One of the riskier choices in Shattered Memories is dividing the game into two sections. Since the game is divided into two areas, the regular world and the nightmare world, it becomes very easy to tell when you're in actual physical danger from the nightmare creatures. While in the real world, you know that you're not in danger. The fear comes from wondering when the nightmare world is going to appear and everything is going to go to hell. It does, however, mean that there are no real "jump scares." You're warned in advance of the approach of scary things in the real world, and since you know they can't hurt you, it amounts to a loud noise and a spooky sight. If you're the kind of gamer who pays attention to this, it can really suck the atmosphere out of some areas of the game. It's especially noticeable on a second playthrough, since you're more prepared for the ice to show up and to run away from creatures. Shattered Memories does an excellent job of setting the atmosphere, but only if the players are willing to immerse themselves in it. Otherwise, it ends up feeling like a trip through a haunted house, and that can feel quite unsatisfying. Once you know that monsters are not going to pop up, it's hard to be frightened when the iPhone buzzes about something supernatural nearby.

The puzzles in Shattered Memory are a lot more straightforward than their counterparts in the other titles in the series. If you need to open a locked door, the key is usually nearby. If you have to solve a puzzle, there's usually a clue in the same room. You may sometimes have to backtrack in order to find a particular puzzle solution, but this is pretty rare. Since you can use the built-in camera in Harry's iPhone to take pictures of anything suspicious, you can usually keep a collection of useful information on hand. This means the puzzles are a lot more streamlined than their counterparts, but also a bit less satisfying to solve. There is an element of unusual realism to them, which is both welcome and a little disappointing. It's far less tedious than backtracking through a bunch of rooms to find the obscure item you missed, but at the same time, it's pretty unsatisfying when the solution to a locked door is located in a wallet a few steps away. Some of the puzzles are also fairly lackluster. Without spoiling anything, a few aren't exactly puzzles but more of an excuse to show off the Wii's ability to interact with objects.  They add nothing to the game but slightly delay how long it takes for you to go through a door.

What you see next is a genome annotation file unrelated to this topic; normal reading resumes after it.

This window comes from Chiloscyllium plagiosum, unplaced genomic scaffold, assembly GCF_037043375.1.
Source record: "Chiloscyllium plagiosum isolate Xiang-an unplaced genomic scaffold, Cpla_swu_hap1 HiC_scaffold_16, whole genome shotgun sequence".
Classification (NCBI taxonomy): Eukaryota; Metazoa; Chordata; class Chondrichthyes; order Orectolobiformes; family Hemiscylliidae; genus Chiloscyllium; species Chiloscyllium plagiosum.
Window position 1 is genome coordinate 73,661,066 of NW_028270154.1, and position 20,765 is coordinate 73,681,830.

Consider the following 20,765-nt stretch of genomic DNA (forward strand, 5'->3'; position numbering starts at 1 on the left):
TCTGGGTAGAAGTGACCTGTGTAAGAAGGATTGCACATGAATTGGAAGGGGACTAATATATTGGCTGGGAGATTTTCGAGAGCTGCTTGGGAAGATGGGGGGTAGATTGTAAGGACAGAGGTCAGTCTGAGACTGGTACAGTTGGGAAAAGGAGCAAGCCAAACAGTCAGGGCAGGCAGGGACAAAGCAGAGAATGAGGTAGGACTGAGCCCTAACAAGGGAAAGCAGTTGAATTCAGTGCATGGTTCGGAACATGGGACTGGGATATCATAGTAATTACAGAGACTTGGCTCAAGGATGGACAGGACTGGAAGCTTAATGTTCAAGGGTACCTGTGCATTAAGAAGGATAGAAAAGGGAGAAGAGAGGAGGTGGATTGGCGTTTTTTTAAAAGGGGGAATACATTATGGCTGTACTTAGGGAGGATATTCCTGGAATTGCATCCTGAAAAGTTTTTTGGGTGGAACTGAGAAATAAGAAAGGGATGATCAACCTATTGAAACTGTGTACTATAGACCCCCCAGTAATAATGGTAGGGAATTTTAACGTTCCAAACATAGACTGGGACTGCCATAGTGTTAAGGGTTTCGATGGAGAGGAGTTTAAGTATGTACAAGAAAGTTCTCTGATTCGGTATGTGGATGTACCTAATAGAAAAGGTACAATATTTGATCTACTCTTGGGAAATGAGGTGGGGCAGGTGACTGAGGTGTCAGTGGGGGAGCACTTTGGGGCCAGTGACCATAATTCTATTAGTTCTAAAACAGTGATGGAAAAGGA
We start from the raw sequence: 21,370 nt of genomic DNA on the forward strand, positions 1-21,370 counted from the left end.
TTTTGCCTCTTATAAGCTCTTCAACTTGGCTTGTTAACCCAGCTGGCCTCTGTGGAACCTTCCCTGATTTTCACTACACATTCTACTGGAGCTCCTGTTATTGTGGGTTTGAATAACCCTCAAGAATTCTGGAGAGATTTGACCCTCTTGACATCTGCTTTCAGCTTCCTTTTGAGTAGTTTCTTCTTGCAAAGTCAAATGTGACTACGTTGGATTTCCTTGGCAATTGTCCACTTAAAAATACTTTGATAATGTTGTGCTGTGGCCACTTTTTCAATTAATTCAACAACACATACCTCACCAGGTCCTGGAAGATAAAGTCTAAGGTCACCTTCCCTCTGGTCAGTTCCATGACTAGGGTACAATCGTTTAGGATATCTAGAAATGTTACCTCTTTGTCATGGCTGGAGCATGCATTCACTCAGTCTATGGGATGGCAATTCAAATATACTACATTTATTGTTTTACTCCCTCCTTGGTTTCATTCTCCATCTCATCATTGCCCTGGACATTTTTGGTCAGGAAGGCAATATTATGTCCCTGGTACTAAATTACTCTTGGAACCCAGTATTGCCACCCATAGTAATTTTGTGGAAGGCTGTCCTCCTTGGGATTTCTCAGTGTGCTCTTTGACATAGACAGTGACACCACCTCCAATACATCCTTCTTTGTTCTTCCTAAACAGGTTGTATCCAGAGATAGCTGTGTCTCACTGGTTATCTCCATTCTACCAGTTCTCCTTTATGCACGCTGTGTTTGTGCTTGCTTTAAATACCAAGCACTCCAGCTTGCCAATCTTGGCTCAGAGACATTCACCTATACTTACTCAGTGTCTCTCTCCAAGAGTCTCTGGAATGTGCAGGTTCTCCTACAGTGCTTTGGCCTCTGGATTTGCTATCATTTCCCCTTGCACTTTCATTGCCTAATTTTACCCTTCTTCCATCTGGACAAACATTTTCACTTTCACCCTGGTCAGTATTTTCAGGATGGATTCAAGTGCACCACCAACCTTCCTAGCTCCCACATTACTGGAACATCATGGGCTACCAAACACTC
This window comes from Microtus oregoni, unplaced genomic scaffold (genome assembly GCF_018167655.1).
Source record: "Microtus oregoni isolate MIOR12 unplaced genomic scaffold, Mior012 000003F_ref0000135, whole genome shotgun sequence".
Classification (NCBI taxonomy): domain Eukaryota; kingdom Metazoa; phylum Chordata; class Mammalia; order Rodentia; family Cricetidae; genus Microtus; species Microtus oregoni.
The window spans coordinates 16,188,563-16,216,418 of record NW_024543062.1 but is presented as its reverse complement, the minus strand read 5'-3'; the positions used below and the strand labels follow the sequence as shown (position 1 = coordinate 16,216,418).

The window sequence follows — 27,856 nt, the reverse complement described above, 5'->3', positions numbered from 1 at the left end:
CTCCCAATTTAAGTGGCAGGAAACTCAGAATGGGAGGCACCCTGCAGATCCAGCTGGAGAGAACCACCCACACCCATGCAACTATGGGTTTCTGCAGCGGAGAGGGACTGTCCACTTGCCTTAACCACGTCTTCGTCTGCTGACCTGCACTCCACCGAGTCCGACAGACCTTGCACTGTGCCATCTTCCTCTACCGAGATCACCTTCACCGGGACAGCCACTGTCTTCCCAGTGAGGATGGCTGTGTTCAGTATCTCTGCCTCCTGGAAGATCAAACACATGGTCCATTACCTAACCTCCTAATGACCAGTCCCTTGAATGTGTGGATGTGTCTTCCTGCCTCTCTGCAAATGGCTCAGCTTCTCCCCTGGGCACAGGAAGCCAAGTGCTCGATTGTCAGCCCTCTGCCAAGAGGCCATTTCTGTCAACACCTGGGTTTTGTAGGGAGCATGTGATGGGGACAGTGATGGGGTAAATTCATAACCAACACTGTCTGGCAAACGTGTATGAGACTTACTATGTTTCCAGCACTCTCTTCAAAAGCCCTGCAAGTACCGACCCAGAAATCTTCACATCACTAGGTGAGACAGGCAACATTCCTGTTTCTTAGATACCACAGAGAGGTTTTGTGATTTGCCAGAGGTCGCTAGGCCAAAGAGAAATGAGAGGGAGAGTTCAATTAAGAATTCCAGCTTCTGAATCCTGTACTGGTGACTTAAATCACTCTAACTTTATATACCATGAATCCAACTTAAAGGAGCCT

Almost every element in Silent Hill: Shattered Memories has been streamlined. Without the inventory wrangling and backtracking usually involved in survivor horror games, Shattered Memories has a much better pace. You'll rarely find yourself growing tired of a location because you spend so little time in one area. Unfortunately, this comes at a cost to the game length. Even on a first playthrough, it is unlikely you'll spend more than six hours finishing the adventure. Subsequent playthroughs, even with changes to the world thanks to the psychological analysis, are going to be even quicker.  The way the game plays out encourages multiple playthroughs, but a good portion of the impact is lost after the first time through, making it difficult to really say that the game is meant to be replayed again and again.  This means that Shattered Memories is a great rental, but it's a little harder to recommend as a purchase.